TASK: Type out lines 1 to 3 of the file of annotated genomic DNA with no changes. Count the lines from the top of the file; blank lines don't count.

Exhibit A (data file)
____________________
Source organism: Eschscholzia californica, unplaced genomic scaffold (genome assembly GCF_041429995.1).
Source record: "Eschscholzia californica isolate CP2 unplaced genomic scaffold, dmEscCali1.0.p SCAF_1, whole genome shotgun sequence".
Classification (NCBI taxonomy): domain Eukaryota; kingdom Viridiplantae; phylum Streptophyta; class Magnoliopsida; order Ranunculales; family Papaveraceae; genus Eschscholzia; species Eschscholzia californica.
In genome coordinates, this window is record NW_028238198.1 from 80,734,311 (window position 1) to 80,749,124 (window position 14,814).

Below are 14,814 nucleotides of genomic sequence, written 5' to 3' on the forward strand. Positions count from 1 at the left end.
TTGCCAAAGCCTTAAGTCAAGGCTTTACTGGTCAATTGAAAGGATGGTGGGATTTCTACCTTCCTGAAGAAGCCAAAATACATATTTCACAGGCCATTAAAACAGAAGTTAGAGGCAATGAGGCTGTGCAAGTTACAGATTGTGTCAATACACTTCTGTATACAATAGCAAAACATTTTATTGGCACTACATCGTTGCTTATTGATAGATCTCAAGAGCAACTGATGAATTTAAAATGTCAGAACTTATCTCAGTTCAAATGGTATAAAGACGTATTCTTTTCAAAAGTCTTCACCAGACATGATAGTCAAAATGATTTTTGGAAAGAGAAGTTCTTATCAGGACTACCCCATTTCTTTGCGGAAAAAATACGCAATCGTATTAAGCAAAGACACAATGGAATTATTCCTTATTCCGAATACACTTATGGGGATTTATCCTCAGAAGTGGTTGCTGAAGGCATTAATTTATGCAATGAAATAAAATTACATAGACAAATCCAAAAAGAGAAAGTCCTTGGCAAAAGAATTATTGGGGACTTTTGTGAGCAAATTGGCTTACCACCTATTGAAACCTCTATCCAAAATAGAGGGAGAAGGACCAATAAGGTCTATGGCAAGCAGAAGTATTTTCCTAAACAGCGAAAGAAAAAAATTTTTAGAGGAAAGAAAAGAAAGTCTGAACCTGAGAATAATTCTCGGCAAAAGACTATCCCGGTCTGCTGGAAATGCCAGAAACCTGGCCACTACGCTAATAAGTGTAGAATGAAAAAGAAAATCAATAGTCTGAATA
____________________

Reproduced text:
Source organism: Eschscholzia californica, unplaced genomic scaffold (genome assembly GCF_041429995.1).
Source record: "Eschscholzia californica isolate CP2 unplaced genomic scaffold, dmEscCali1.0.p SCAF_1, whole genome shotgun sequence".
Classification (NCBI taxonomy): domain Eukaryota; kingdom Viridiplantae; phylum Streptophyta; class Magnoliopsida; order Ranunculales; family Papaveraceae; genus Eschscholzia; species Eschscholzia californica.